These are all real conditions
a woman with a beard
A relatively small number of women are able to grow enough facial hair to have a distinct beard. In some cases, female beard growth is the result of a hormonal imbalance (usually androgen excess), or a rare genetic disorder known as hypertrichosis.
There are numerous references to bearded women throughout the centuries, and Shakespeare also mentioned them in Macbeth:
Note though that...
Notable exceptions were the famous bearded women of the circus sideshows of the 19th and early 20th centuries, such as Barnum's Josephine Clofullia and Ringling Bros.' Jane Barnell, whose anomalies were celebrated. Sometimes circus and carnival freak shows presented bearded ladies who were actually women with facial wigs or bearded men dressed as women
a person with long hair covering all of his/her face
Again, related to Hypertrichosis
Several circus sideshow performers in the 19th and early 20th centuries, such as Julia Pastrana, had hypertrichosis. Many of them worked as freaks and were promoted as having distinct human and animal traits.
There are famous examples of "Wolf People"...such as
Danny Ramos Gomez, who has been dubbed the 'wolfman', has a condition called hypertrichosis, which causes his body to produce extra hair, especially on his hair and ches
an albino woman
A known an not uncommon medical condition..
Albinism in humans is a congenital disorder characterized by the complete or partial absence of pigment in the skin, hair and eyes. Albinism is associated with a number of vision defects, such as photophobia, nystagmus, and amblyopia. Lack of skin pigmentation makes for more susceptibility to sunburn and skin cancers.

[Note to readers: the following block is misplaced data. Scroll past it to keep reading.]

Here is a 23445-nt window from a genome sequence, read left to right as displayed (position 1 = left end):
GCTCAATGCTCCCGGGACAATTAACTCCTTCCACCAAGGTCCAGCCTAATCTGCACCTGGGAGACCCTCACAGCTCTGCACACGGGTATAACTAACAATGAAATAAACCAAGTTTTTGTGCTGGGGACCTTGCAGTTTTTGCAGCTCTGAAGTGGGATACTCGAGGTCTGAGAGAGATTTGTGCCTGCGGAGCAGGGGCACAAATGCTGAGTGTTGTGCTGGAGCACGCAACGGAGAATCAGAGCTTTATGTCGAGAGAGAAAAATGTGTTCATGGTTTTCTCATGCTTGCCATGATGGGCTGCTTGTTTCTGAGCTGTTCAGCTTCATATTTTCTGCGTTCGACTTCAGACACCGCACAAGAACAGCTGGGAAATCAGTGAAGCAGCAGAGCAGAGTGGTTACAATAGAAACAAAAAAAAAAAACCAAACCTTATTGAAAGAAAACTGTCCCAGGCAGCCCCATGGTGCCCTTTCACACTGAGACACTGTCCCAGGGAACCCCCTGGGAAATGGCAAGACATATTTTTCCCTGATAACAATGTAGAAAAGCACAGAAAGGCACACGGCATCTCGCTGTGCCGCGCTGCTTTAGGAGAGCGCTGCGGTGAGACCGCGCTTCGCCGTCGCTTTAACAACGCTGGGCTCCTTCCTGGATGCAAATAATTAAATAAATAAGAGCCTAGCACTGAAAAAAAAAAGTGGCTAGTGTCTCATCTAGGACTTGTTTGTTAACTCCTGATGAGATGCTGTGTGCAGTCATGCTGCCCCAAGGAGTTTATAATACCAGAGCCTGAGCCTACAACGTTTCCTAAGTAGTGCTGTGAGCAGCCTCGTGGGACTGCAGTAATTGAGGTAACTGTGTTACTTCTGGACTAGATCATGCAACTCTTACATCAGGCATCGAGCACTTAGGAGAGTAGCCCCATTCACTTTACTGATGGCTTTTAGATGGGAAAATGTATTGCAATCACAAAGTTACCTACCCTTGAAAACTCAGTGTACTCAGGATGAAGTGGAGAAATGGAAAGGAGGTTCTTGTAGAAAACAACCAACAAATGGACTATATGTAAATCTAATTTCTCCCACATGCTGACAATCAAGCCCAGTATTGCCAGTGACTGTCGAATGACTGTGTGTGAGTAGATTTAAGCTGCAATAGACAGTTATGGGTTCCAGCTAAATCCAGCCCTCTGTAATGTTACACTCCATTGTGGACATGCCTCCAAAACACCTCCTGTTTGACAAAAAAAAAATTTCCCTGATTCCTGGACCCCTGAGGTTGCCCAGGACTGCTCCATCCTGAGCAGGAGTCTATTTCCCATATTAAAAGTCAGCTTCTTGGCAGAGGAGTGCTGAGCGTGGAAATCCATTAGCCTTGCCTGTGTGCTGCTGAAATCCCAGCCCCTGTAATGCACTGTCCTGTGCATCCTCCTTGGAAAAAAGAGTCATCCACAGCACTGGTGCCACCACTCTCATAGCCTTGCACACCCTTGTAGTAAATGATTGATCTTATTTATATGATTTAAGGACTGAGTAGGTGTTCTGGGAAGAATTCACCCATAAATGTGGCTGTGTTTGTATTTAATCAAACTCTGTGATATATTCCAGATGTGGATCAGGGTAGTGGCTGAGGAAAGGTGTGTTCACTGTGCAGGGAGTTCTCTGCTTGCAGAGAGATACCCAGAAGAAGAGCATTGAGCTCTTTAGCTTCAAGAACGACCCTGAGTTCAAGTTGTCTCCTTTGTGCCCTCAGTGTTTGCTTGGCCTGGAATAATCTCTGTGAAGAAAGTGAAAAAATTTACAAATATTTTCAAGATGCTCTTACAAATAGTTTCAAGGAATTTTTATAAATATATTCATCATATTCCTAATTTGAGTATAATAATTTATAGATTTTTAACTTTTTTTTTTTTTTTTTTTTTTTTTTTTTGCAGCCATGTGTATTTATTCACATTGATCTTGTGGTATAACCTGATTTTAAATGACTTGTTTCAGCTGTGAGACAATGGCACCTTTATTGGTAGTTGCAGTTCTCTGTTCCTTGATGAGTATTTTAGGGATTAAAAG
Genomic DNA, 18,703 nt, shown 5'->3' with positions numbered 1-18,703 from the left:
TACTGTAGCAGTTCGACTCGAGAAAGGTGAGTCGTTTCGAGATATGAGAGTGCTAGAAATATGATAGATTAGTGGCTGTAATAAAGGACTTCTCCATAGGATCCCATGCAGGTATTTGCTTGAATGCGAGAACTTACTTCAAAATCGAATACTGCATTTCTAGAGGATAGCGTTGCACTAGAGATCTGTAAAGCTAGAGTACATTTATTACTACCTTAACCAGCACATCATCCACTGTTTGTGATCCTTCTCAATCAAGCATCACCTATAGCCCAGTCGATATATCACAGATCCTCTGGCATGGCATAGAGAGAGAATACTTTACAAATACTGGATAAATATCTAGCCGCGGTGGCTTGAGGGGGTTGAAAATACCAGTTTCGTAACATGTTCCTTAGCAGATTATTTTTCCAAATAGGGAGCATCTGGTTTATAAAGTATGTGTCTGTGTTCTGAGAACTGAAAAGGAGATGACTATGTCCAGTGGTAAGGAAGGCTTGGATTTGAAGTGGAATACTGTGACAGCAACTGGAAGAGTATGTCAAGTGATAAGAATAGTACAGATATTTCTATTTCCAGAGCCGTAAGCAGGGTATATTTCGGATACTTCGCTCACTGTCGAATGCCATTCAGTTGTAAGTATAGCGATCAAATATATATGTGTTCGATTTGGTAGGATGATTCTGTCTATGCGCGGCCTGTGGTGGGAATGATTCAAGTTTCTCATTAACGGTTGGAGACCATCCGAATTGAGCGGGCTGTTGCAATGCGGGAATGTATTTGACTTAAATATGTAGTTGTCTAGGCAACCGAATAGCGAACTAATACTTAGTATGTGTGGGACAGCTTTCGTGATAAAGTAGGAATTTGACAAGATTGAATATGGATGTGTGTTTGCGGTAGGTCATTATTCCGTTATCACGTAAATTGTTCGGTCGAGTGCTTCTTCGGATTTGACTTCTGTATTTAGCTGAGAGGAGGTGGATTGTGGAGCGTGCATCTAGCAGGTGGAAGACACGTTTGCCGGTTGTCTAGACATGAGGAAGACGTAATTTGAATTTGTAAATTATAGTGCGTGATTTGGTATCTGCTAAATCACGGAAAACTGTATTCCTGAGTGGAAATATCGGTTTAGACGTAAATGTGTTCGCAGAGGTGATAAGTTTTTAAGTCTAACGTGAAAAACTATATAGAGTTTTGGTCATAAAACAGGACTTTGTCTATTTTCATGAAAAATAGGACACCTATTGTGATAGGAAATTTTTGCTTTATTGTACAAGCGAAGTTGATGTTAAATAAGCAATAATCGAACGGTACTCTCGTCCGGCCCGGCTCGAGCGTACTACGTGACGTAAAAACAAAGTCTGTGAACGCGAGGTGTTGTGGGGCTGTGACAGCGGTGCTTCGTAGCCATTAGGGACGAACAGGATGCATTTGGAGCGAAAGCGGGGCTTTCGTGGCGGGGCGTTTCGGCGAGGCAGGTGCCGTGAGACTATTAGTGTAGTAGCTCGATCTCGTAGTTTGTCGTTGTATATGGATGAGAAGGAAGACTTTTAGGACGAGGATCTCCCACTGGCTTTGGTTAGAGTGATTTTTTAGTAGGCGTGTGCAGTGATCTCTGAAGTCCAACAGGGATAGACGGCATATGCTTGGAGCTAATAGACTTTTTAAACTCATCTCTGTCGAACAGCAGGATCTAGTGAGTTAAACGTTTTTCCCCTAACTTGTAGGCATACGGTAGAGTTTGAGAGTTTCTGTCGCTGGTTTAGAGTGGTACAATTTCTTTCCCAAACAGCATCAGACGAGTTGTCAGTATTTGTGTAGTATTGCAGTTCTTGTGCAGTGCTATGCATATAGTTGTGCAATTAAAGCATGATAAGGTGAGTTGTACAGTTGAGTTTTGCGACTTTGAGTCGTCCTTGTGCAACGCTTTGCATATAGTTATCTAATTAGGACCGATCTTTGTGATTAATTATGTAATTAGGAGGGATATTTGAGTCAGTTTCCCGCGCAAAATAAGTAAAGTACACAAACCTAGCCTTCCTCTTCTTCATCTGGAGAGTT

Again, relatively rare but not unknown...
Conjoined twins are identical twins joined in utero. An extremely rare phenomenon, the occurrence is estimated to range from 1 in 49,000 births to 1 in 189,000 births
The most famous pair of conjoined twins was Chang and Eng Bunker (Thai: อิน-จัน, In-Chan) (1811–1874), Thai brothers born in Siam, now Thailand. They traveled with P.T. Barnum's circus for many years and were labeled as the Siamese twins. Chang and Eng were joined at the torso by a band of flesh, cartilage, and their fused livers. In modern times, they could have been easily separated. Due to the brothers' fame and the rarity of the condition, the term "Siamese twins" came to be used as a synonym for conjoined twins.
I also noticed a man with short horns at the top of his forehead
And another winner...I confess I had my doubts but this is actually a thing called...
Cutaneous horns, also known by the Latin name cornu cutaneum, are unusual keratinous skin tumors with the appearance of horns, or sometimes of wood or coral. Formally, this is a clinical diagnosis for a "conical projection above the surface of the skin." They are usually small and localized, but can, in very rare cases be much larger.
That said, the extreme rarity of this condition makes it likely that any circus freak would, in fact, have been a fake.